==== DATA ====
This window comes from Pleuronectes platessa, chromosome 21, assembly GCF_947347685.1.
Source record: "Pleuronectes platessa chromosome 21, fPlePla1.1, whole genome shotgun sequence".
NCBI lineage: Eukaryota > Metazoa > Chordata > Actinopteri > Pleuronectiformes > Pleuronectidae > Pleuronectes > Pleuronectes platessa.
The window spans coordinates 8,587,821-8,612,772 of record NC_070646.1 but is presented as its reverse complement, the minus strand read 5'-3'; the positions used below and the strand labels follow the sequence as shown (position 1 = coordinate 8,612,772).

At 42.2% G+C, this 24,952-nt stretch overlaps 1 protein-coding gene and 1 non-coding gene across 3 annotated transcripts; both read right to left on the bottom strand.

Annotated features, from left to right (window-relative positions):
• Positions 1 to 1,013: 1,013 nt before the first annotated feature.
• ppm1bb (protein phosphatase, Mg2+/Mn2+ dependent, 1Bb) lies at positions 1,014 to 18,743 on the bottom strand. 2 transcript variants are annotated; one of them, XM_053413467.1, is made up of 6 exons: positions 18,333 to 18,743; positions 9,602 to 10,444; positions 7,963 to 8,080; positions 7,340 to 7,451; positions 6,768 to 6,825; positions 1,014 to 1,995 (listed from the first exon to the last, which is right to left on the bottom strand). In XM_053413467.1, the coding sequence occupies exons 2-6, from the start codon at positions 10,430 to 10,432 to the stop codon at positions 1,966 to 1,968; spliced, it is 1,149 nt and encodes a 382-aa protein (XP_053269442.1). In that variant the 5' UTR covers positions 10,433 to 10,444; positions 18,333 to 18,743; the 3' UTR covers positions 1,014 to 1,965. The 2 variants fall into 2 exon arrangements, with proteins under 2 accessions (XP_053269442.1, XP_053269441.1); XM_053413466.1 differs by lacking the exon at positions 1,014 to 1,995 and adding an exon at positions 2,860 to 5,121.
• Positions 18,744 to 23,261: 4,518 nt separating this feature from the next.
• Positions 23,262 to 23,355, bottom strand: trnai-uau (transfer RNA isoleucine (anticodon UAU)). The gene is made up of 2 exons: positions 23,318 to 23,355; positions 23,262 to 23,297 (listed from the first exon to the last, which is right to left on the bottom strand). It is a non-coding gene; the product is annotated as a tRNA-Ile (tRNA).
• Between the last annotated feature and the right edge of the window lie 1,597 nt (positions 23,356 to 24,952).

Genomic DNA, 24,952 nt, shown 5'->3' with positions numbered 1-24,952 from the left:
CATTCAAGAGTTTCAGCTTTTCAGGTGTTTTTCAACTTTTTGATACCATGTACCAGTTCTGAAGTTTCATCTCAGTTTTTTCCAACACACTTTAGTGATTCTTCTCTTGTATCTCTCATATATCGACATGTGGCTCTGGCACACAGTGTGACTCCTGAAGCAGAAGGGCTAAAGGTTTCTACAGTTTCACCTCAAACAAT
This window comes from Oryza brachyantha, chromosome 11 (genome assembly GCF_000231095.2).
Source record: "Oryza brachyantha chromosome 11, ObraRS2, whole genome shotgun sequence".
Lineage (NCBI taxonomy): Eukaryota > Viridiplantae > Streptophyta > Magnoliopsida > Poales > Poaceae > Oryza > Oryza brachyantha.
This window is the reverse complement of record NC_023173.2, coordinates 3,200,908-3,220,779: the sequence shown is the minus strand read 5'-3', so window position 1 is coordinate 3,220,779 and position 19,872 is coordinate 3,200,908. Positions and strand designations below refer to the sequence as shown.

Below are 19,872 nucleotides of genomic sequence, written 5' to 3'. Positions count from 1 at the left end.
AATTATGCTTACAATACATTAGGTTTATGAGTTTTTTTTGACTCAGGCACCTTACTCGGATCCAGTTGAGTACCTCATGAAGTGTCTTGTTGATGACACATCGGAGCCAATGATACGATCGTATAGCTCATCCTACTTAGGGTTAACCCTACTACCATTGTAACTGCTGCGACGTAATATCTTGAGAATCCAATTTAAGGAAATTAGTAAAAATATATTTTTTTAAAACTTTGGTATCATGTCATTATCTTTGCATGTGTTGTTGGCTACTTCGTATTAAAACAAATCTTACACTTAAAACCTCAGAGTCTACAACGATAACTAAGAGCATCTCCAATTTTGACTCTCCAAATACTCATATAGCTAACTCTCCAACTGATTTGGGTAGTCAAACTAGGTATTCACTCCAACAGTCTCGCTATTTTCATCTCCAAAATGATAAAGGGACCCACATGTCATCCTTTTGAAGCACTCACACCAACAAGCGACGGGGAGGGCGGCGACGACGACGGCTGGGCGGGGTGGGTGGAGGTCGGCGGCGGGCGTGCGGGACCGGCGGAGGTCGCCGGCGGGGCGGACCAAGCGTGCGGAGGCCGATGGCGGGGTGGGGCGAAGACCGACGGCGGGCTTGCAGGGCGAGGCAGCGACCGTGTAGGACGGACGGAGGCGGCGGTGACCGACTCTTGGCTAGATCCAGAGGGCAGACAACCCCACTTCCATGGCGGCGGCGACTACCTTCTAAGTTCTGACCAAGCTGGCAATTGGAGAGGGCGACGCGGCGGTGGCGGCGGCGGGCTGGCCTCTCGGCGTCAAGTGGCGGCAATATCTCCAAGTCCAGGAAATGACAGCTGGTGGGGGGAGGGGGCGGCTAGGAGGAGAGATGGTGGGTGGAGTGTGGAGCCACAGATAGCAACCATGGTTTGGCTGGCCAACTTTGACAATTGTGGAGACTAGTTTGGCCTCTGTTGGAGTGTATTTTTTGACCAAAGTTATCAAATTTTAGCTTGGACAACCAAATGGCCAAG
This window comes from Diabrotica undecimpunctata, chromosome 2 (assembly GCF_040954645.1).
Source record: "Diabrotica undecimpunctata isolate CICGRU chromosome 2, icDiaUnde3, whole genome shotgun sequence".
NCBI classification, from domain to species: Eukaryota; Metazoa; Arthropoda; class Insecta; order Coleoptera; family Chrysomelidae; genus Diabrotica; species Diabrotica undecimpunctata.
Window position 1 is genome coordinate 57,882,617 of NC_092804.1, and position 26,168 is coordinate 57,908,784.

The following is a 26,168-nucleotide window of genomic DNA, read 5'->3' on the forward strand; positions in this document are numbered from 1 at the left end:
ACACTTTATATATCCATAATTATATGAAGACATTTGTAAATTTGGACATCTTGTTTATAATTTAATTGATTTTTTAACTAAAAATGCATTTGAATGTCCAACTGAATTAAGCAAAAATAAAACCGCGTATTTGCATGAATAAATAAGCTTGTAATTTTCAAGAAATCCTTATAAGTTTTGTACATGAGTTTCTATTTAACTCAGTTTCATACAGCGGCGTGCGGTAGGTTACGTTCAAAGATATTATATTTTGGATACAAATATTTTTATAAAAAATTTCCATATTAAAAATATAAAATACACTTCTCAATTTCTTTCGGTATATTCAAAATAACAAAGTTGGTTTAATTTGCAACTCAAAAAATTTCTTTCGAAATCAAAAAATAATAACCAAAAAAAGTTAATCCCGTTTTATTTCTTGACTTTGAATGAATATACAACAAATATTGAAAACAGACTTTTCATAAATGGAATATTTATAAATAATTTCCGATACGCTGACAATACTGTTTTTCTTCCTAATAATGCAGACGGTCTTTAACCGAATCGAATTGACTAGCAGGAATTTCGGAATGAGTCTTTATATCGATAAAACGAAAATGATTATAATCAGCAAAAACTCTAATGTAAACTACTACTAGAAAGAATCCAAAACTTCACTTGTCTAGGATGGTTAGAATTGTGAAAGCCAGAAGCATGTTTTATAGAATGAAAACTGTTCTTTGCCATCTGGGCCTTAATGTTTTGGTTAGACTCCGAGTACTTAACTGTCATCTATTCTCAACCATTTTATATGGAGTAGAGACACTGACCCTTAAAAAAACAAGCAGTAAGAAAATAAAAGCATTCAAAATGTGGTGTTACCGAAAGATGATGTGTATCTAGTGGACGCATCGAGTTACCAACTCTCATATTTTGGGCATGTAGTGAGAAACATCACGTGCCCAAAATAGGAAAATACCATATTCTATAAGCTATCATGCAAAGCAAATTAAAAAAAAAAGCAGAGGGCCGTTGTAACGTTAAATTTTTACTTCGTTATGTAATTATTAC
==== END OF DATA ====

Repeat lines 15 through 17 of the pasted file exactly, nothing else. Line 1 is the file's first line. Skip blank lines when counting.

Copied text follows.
Source record: "Oryza brachyantha chromosome 11, ObraRS2, whole genome shotgun sequence".
Lineage (NCBI taxonomy): Eukaryota > Viridiplantae > Streptophyta > Magnoliopsida > Poales > Poaceae > Oryza > Oryza brachyantha.
This window is the reverse complement of record NC_023173.2, coordinates 3,200,908-3,220,779: the sequence shown is the minus strand read 5'-3', so window position 1 is coordinate 3,220,779 and position 19,872 is coordinate 3,200,908. Positions and strand designations below refer to the sequence as shown.